Retro style : the '50's look for today's home
Kitschy crafts : a celebration of overlooked 20th century crafts
I like you : hospitality under the influence / by Amy Sedaris.

Monday, November 24, 2008

Kitschy Crafts Week - know when to fold

First of all, do you have any idea how hard it is to type Kitschy Crafts instead of Kitschy Krafts? I actually used the K and had to go back and change it. Here's a craft I remember from my youth: The Folded Page Centerpiece. Choose a paperback book and remove the front and back covers, or use a copy of Readers Digest. Fold the pages diagonally from the top right corner to the center of the book and then fold the rest of the page in half lengthwise. Once the pages are all done glue the last page to the first page to get a full circle of pages. When the glued pages are secured, spray paint the thing and decorate as you please.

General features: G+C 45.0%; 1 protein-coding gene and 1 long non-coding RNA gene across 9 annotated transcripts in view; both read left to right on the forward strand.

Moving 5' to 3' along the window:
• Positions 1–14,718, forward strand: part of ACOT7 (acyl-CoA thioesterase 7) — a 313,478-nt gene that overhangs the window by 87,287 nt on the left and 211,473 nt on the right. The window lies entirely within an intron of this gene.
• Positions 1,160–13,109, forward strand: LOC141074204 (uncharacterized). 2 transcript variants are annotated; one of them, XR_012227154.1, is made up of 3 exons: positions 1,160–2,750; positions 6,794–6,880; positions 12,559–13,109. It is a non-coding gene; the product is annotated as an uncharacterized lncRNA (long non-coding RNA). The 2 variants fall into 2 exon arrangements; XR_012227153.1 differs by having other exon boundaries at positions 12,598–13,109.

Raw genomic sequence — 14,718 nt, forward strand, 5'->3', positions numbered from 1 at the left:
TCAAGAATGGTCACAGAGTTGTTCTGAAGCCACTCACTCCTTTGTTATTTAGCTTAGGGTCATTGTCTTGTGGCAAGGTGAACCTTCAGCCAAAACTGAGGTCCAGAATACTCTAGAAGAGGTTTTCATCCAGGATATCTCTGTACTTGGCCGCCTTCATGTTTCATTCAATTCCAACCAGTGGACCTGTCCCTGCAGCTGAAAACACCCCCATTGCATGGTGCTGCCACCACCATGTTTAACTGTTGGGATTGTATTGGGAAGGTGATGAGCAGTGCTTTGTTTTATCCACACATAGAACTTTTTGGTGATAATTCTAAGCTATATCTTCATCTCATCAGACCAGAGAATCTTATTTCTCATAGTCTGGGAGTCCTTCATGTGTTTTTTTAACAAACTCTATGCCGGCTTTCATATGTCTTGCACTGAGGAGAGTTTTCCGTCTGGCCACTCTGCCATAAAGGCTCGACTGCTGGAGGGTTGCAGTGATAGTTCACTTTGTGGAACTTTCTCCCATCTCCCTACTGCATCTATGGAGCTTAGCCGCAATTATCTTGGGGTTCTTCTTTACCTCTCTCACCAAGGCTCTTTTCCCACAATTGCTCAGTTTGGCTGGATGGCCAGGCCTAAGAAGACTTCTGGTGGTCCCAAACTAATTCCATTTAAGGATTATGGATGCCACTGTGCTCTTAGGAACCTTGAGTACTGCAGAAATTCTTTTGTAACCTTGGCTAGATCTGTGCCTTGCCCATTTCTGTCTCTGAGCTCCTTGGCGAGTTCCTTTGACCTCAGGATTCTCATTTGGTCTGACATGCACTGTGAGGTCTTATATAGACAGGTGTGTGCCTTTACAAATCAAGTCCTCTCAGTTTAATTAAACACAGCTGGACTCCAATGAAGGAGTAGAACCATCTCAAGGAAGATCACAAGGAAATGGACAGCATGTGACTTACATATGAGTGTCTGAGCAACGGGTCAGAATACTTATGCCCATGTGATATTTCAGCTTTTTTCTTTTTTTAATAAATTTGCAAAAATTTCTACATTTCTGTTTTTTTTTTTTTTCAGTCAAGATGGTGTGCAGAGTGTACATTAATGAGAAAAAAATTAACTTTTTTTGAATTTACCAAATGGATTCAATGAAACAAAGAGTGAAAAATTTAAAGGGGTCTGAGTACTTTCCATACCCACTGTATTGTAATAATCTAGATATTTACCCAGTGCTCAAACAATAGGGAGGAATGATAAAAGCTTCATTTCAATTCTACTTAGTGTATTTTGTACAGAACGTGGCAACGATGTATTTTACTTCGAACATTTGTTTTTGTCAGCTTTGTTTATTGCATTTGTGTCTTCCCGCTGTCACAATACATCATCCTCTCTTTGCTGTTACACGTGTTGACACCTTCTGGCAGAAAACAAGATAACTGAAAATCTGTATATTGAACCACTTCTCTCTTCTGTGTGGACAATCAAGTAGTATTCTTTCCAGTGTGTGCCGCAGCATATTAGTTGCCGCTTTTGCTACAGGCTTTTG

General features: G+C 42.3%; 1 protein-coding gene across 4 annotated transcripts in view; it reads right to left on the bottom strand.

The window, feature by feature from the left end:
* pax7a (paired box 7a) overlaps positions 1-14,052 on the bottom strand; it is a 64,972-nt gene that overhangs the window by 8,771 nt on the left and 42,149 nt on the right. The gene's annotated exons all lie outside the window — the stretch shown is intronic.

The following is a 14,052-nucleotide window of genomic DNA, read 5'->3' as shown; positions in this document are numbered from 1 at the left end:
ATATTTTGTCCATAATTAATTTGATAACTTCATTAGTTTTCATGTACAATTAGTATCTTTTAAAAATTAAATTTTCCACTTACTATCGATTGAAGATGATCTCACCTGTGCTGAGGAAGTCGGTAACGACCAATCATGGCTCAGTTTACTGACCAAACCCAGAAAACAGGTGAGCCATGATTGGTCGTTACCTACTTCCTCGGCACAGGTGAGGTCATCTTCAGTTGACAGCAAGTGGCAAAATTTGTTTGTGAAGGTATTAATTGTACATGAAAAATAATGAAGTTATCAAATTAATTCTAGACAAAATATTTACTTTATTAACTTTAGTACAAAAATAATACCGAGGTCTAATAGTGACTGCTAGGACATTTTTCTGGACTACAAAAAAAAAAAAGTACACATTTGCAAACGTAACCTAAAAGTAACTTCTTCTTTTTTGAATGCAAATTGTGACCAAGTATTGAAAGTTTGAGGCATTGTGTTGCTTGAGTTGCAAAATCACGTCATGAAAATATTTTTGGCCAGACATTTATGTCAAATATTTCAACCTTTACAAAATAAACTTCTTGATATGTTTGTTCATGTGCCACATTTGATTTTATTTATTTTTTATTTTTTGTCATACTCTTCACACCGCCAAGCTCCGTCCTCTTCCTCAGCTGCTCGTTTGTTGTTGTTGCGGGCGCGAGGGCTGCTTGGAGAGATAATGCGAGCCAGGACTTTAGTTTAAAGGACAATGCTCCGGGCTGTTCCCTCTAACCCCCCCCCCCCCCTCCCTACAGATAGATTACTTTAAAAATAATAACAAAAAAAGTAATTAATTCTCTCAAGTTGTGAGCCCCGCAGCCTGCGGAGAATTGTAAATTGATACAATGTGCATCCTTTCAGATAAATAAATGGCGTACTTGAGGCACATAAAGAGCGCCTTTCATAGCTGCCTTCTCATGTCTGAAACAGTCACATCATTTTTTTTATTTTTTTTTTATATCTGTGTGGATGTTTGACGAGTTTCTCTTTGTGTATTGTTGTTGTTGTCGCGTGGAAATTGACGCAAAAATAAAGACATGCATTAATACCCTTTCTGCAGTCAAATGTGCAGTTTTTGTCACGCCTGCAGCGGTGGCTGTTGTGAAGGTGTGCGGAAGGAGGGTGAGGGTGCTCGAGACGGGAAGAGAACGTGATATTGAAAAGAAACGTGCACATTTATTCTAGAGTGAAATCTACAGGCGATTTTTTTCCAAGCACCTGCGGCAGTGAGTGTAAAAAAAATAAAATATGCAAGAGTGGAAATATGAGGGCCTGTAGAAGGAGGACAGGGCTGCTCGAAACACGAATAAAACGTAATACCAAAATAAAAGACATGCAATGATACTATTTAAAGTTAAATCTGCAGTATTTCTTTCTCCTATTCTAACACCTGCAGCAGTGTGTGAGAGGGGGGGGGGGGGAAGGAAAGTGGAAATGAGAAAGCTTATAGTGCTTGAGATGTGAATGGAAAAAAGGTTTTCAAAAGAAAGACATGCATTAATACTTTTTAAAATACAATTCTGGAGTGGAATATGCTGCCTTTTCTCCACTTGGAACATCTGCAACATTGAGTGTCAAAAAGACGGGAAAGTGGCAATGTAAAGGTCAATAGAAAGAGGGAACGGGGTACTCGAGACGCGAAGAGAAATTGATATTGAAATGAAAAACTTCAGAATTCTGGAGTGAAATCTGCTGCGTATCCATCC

Graphic Source: Book Rescue .org

Friday, November 21, 2008

Great Influenza in Des Moines

We're so used to the annual innoculation that the flu can seem ordinary. But there was a time when it was not only a killer - as it sometimes still is - but a raging epidemic that wiped out 675,000 Americans. (The photo at left is of "An Emergency Hospital for Influenza Patients." The Pandemic of 1918.

From Mike Leavitt Secretary of Health and Human Services, presented February 7, 2006: "On October 5th, 1918, the first cases of flu were reported in Des Moines, and on that same day, the Des Moines Tribune reported that local hospitals were refusing any more patients with the flu. After just 25 confirmed cases among civilians in Des Moines, the Surgeon General suggested the city close theaters and other public places to prevent a pandemic. It was already too late. Within one week, the Public Health Service reported that there were more than 8,100 new cases of the flu (civilian and military) and more than 70 deaths from it, and the number "appears to be increasing." The following week, more than 21,000 cases were reported." And that was just in Des Moines, Iowa. For more information -